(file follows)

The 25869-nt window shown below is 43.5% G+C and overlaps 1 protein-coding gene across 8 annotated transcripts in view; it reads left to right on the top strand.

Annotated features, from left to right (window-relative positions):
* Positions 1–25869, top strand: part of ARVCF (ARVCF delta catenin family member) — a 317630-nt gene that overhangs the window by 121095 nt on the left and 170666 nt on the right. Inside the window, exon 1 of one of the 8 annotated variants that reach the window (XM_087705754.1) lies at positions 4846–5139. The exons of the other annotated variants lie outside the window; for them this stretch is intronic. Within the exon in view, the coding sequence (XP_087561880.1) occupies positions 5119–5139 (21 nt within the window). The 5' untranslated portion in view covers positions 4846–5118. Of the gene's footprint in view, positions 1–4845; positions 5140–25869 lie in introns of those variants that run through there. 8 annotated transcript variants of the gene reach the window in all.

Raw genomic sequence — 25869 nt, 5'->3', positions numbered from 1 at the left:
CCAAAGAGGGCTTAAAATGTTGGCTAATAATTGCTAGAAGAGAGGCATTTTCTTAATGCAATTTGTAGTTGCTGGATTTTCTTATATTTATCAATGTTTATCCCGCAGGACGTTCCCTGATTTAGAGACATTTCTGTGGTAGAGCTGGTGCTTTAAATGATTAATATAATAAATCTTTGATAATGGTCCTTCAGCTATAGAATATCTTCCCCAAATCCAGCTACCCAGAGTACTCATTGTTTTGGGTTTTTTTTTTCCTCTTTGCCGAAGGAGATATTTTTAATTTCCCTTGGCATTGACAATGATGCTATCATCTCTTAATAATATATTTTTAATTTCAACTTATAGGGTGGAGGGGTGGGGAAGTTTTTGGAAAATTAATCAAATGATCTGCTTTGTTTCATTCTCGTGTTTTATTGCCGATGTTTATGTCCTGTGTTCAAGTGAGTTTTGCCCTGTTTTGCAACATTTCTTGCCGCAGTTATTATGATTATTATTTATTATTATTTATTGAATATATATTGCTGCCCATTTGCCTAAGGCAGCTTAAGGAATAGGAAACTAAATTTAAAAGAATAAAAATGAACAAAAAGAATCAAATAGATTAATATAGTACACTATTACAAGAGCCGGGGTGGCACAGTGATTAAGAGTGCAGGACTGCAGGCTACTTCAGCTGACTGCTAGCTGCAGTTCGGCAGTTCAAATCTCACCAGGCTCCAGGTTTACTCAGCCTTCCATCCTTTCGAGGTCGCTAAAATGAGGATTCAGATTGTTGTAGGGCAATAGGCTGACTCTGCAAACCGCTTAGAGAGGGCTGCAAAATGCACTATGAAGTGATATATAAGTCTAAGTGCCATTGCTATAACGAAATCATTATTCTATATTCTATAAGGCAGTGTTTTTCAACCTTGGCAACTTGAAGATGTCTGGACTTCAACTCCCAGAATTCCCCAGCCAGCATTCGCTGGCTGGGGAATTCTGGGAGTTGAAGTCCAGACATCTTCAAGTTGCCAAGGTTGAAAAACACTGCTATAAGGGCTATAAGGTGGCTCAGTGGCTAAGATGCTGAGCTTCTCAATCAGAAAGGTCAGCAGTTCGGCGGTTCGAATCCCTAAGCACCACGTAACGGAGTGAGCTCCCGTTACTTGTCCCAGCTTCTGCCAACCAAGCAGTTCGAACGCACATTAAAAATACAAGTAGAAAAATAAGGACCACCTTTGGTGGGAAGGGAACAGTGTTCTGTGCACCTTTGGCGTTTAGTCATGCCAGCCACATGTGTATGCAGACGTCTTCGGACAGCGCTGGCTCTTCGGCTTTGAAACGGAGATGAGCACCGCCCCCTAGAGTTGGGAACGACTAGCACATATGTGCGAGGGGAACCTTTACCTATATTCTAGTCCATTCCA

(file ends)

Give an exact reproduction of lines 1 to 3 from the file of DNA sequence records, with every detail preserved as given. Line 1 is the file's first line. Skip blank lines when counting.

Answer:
The 25869-nt window shown below is 43.5% G+C and overlaps 1 protein-coding gene across 8 annotated transcripts in view; it reads left to right on the top strand.

Annotated features, from left to right (window-relative positions):
* Positions 1–25869, top strand: part of ARVCF (ARVCF delta catenin family member) — a 317630-nt gene that overhangs the window by 121095 nt on the left and 170666 nt on the right. Inside the window, exon 1 of one of the 8 annotated variants that reach the window (XM_087705754.1) lies at positions 4846–5139. The exons of the other annotated variants lie outside the window; for them this stretch is intronic. Within the exon in view, the coding sequence (XP_087561880.1) occupies positions 5119–5139 (21 nt within the window). The 5' untranslated portion in view covers positions 4846–5118. Of the gene's footprint in view, positions 1–4845; positions 5140–25869 lie in introns of those variants that run through there. 8 annotated transcript variants of the gene reach the window in all.